It’s official. Former Finnish prime minister Alexander Stubb will vie for the post of European Commission president in the next European Parliament elections in May 2019.
Stubb declared his bid to succeed Jean-Claude Juncker in a letter to fellow members of the European People’s Party (EPP) on October 2. In the letter, he noted that he is a “declared pro-European” who is running to defend European values and to push Europe to fill a power vacuum left by the “voluntary marginalisation” of the United States and Britain from world politics.
“It is time to rally around our cause for a strong Europe. This means mitigating unnecessary divisions between East and West, North and South. We must be better at highlighting what unites us instead of what differentiates us,” he wrote.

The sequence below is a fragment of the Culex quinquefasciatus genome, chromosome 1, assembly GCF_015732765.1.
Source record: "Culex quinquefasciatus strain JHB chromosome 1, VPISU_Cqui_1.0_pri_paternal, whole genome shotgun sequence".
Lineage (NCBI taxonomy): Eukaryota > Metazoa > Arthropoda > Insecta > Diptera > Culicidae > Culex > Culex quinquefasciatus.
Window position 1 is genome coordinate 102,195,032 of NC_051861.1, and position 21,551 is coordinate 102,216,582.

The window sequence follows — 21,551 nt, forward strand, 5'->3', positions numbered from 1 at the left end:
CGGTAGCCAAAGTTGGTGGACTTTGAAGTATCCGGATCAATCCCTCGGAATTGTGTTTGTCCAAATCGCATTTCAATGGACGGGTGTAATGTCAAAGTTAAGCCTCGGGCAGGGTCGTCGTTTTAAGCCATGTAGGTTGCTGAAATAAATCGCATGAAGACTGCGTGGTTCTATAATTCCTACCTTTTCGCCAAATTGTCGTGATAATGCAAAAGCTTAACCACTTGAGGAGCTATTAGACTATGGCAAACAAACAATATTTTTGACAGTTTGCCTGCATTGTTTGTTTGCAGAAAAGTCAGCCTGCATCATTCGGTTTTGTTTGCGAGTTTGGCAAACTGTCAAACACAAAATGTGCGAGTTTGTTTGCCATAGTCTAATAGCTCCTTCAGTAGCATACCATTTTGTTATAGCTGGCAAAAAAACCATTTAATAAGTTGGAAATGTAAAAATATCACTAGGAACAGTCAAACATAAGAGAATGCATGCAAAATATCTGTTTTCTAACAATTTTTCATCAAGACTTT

Stubb, 50, has been prime minister, finance minister and foreign minister of Finland and is currently a vice president at the European Investment Bank.
As reported by the Reuters news agency, the EPP, the largest trans-national group in the EU legislature, will choose its election leader at a meeting in Helsinki on November 7-8. Stubb will challenge Germany’s Manfred Weber, head of the EPP group, and possibly other conservatives.
The only other declared candidate is Slovak Socialist Maros Sefcovic, who is Juncker’s vice president for energy.
The European Parliament has demanded that the European Commission president should be one of the parties’ lead candidates, as happened for Juncker in 2014. Polls show that the EPP is likely to remain the biggest group in the chamber.